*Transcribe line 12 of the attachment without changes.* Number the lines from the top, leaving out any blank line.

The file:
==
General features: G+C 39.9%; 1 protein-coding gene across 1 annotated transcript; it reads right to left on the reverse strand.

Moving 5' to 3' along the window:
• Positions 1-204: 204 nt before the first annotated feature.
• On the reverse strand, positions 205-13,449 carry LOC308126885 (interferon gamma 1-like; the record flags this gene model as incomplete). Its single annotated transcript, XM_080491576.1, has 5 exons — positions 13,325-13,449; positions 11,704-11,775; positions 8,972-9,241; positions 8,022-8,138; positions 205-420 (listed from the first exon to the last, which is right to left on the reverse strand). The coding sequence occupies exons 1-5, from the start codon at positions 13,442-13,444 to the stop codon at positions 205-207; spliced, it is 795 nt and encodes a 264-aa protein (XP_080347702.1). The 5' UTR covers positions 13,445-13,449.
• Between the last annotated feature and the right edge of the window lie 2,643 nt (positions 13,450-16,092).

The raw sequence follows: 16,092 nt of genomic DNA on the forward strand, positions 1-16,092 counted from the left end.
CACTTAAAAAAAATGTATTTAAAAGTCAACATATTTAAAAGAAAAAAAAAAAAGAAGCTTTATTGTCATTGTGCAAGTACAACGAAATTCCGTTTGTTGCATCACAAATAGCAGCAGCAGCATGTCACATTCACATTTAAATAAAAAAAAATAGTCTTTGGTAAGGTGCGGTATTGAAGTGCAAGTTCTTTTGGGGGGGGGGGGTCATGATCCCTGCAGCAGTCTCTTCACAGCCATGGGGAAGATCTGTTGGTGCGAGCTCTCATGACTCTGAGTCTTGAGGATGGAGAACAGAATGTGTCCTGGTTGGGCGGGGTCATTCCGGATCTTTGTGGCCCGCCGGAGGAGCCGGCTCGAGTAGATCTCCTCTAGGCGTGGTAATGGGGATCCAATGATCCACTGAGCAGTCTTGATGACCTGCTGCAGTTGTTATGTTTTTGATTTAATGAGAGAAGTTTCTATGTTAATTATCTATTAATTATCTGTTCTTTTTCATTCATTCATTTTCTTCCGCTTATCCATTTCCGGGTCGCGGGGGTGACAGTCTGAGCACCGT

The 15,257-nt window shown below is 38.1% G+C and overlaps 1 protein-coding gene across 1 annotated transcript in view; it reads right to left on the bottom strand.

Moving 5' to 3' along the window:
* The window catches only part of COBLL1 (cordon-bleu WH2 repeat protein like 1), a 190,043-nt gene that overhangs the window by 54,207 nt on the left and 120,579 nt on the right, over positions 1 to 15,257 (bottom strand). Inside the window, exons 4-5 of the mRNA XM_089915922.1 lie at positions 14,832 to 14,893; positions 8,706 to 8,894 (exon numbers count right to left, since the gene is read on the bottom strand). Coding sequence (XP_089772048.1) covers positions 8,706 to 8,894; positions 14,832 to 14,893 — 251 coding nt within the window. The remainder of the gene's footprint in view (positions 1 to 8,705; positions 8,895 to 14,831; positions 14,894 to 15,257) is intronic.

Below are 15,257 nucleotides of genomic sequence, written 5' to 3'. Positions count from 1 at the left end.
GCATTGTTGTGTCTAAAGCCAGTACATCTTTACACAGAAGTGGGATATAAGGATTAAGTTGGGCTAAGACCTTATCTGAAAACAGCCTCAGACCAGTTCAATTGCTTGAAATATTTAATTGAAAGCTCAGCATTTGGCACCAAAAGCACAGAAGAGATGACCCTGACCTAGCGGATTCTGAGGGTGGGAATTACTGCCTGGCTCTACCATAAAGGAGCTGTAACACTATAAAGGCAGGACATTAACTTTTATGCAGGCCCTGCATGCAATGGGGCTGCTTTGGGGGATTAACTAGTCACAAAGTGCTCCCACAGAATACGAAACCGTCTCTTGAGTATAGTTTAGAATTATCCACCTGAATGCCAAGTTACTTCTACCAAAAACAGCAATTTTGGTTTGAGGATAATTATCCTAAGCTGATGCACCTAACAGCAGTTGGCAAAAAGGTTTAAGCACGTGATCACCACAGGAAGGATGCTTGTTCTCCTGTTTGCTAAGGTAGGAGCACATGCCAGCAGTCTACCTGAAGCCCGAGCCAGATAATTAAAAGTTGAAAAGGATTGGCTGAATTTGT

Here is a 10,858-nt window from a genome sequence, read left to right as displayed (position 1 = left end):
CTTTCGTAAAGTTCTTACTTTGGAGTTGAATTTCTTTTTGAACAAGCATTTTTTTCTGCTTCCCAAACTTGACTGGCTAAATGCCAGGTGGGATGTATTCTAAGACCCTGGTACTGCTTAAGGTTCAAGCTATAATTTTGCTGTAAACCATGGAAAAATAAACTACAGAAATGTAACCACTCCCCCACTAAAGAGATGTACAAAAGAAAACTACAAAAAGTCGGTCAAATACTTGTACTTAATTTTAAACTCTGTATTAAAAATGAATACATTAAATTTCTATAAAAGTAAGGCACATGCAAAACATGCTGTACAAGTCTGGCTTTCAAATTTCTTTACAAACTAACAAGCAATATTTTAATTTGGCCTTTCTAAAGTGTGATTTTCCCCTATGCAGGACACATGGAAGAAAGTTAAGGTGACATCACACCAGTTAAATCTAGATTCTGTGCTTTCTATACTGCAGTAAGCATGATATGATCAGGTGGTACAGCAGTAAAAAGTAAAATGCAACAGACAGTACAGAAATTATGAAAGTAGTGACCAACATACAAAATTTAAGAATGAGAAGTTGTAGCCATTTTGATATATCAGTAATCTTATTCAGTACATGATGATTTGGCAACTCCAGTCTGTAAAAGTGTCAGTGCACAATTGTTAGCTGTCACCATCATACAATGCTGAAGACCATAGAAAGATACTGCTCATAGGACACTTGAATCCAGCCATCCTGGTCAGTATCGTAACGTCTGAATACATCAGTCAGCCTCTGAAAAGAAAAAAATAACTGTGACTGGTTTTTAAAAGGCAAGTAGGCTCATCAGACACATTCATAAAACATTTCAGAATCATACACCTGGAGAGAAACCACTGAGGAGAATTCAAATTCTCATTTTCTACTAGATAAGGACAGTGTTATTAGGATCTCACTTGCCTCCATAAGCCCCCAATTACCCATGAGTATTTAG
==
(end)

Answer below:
GCATTGTTGTGTCTAAAGCCAGTACATCTTTACACAGAAGTGGGATATAAGGATTAAGTTGGGCTAAGACCTTATCTGAAAACAGCCTCAGACCAGTTCAATTGCTTGAAATATTTAATTGAAAGCTCAGCATTTGGCACCAAAAGCACAGAAGAGATGACCCTGACCTAGCGGATTCTGAGGGTGGGAATTACTGCCTGGCTCTACCATAAAGGAGCTGTAACACTATAAAGGCAGGACATTAACTTTTATGCAGGCCCTGCATGCAATGGGGCTGCTTTGGGGGATTAACTAGTCACAAAGTGCTCCCACAGAATACGAAACCGTCTCTTGAGTATAGTTTAGAATTATCCACCTGAATGCCAAGTTACTTCTACCAAAAACAGCAATTTTGGTTTGAGGATAATTATCCTAAGCTGATGCACCTAACAGCAGTTGGCAAAAAGGTTTAAGCACGTGATCACCACAGGAAGGATGCTTGTTCTCCTGTTTGCTAAGGTAGGAGCACATGCCAGCAGTCTACCTGAAGCCCGAGCCAGATAATTAAAAGTTGAAAAGGATTGGCTGAATTTGT